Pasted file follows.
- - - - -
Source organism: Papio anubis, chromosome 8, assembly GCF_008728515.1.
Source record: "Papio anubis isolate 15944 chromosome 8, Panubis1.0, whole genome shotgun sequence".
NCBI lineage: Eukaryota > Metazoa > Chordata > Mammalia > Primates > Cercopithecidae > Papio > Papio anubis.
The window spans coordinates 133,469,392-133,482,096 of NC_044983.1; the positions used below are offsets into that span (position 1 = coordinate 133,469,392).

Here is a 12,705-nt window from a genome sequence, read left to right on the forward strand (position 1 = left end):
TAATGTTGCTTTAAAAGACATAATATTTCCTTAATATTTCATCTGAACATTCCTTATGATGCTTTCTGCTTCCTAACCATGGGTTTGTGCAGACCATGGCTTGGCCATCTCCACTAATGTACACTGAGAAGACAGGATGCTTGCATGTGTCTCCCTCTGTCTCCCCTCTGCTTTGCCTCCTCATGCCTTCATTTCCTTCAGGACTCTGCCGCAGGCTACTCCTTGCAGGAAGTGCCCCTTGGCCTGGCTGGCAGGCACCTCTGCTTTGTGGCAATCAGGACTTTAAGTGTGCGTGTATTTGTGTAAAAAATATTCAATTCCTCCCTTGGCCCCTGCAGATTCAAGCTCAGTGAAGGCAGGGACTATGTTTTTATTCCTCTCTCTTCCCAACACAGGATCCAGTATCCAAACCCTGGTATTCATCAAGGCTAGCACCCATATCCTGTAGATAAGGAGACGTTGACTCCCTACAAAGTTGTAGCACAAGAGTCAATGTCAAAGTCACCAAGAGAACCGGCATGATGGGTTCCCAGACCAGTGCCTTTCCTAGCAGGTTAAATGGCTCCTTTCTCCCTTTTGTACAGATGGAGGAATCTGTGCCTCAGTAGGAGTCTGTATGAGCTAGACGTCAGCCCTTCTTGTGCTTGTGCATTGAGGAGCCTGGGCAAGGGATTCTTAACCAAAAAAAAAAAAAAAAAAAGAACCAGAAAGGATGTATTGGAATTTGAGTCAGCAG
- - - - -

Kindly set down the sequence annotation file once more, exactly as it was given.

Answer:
Source organism: Papio anubis, chromosome 8, assembly GCF_008728515.1.
Source record: "Papio anubis isolate 15944 chromosome 8, Panubis1.0, whole genome shotgun sequence".
NCBI lineage: Eukaryota > Metazoa > Chordata > Mammalia > Primates > Cercopithecidae > Papio > Papio anubis.
The window spans coordinates 133,469,392-133,482,096 of NC_044983.1; the positions used below are offsets into that span (position 1 = coordinate 133,469,392).

Here is a 12,705-nt window from a genome sequence, read left to right on the forward strand (position 1 = left end):
TAATGTTGCTTTAAAAGACATAATATTTCCTTAATATTTCATCTGAACATTCCTTATGATGCTTTCTGCTTCCTAACCATGGGTTTGTGCAGACCATGGCTTGGCCATCTCCACTAATGTACACTGAGAAGACAGGATGCTTGCATGTGTCTCCCTCTGTCTCCCCTCTGCTTTGCCTCCTCATGCCTTCATTTCCTTCAGGACTCTGCCGCAGGCTACTCCTTGCAGGAAGTGCCCCTTGGCCTGGCTGGCAGGCACCTCTGCTTTGTGGCAATCAGGACTTTAAGTGTGCGTGTATTTGTGTAAAAAATATTCAATTCCTCCCTTGGCCCCTGCAGATTCAAGCTCAGTGAAGGCAGGGACTATGTTTTTATTCCTCTCTCTTCCCAACACAGGATCCAGTATCCAAACCCTGGTATTCATCAAGGCTAGCACCCATATCCTGTAGATAAGGAGACGTTGACTCCCTACAAAGTTGTAGCACAAGAGTCAATGTCAAAGTCACCAAGAGAACCGGCATGATGGGTTCCCAGACCAGTGCCTTTCCTAGCAGGTTAAATGGCTCCTTTCTCCCTTTTGTACAGATGGAGGAATCTGTGCCTCAGTAGGAGTCTGTATGAGCTAGACGTCAGCCCTTCTTGTGCTTGTGCATTGAGGAGCCTGGGCAAGGGATTCTTAACCAAAAAAAAAAAAAAAAAAAGAACCAGAAAGGATGTATTGGAATTTGAGTCAGCAG